The Lakers did not get Anthony Davis at the trade deadline despite the best efforts of Davis, Rich Paul, Rob Pelinka, and Magic Johnson.
L.A. reportedly put an offer featuring four of their top young players and two first round picks on the table (along with taking on Solomon Hill’s contract to provide cap relief for New Orleans), but that still wasn’t enough for the Pelicans. There is a debate raging about whether the Pelicans were simply acting in their best interests in pushing for more, or if there was something more nefarious afoot in New Orleans’ plans.
Some have posited that the Pelicans never intended to trade Davis to the Lakers, feeling the organization was playing a role in the strong-arming efforts of Klutch Sports to push the star to L.A. As such, New Orleans let the Lakers create locker room discord by making such a strong push and having their young players firmly involved in trade talks so publicly.
Now, whether that was all part of a master plan from the start or, more likely, the Pelicans just happily let the Lakers do that to themselves, Magic Johnson isn’t pleased with how all of it went down. Johnson spoke with reporters in Philadelphia on Sunday and when asked whether the Pelicans operated in good faith during all of this, he had a succinct response.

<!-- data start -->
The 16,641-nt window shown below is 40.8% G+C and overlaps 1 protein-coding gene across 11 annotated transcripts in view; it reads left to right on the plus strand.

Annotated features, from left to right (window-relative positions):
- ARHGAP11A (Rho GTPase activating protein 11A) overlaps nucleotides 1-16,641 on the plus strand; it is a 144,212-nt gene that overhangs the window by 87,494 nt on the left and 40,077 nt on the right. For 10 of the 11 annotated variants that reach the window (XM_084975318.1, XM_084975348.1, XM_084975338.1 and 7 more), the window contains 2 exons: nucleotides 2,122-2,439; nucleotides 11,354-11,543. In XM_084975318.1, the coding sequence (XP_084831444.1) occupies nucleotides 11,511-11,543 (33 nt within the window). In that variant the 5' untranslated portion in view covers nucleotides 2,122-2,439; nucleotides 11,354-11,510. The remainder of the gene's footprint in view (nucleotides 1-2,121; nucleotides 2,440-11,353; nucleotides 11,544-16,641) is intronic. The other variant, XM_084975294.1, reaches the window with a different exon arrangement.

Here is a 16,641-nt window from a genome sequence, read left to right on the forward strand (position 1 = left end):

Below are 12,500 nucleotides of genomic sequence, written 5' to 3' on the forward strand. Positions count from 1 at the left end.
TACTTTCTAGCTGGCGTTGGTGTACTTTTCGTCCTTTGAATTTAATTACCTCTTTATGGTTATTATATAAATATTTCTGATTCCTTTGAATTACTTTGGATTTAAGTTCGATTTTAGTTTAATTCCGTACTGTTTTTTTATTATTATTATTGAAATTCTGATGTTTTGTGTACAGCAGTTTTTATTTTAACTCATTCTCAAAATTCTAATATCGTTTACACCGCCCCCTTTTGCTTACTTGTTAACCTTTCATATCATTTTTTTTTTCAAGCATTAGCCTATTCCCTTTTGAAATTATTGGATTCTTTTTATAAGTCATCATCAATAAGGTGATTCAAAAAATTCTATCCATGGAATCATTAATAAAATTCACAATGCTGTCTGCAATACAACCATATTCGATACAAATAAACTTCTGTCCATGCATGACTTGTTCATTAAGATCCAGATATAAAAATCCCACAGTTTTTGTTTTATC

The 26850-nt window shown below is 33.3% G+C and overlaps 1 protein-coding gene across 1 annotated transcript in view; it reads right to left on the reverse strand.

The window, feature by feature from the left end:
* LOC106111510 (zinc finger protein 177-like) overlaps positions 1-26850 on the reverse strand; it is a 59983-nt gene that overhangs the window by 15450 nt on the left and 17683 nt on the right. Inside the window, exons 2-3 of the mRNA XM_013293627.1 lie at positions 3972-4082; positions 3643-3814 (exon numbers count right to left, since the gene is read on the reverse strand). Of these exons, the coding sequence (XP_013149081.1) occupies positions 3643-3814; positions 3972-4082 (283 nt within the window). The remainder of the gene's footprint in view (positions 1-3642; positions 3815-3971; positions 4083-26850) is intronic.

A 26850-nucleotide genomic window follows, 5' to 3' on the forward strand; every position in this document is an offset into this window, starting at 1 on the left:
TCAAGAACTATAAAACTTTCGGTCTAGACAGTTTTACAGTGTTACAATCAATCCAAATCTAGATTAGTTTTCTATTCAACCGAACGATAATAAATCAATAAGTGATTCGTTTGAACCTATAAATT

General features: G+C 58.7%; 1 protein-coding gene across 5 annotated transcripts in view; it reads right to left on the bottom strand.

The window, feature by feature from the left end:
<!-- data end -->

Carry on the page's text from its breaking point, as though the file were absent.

The debate that will rage on into the summer and until Davis is ultimately traded somewhere is whether New Orleans really can and will get a better package from someone else. That will be determined by whether the top overall pick makes its way into discussions and what the Celtics are willing to put on the table, but it’s clear New Orleans wasn’t impressed by the Lakers offering, at least not enough to be willing to give in to demands to send him to L.A.
There were other highlights to his talk that trickled out on social media, namely that he didn’t think the young players needed to be protected from trade rumors and the media needed to not baby them.
The point about trade talks being public not affecting them is also one that can be argued. There was almost a play-by-play going on of every discussion or attempted discussion between the two sides from reporters national and local in Los Angeles, which made it very clear what players were involved throughout.
He’s not wrong that trade talks happen and players will need to be professionals and learn to deal with them, but it is interesting how LeBron and Magic, a pair of players that were the elite of the elite and as such never had to deal with trade rumors involving themselves, seem to have little empathy towards those that do find their lives hanging in the balance and may be effected by that.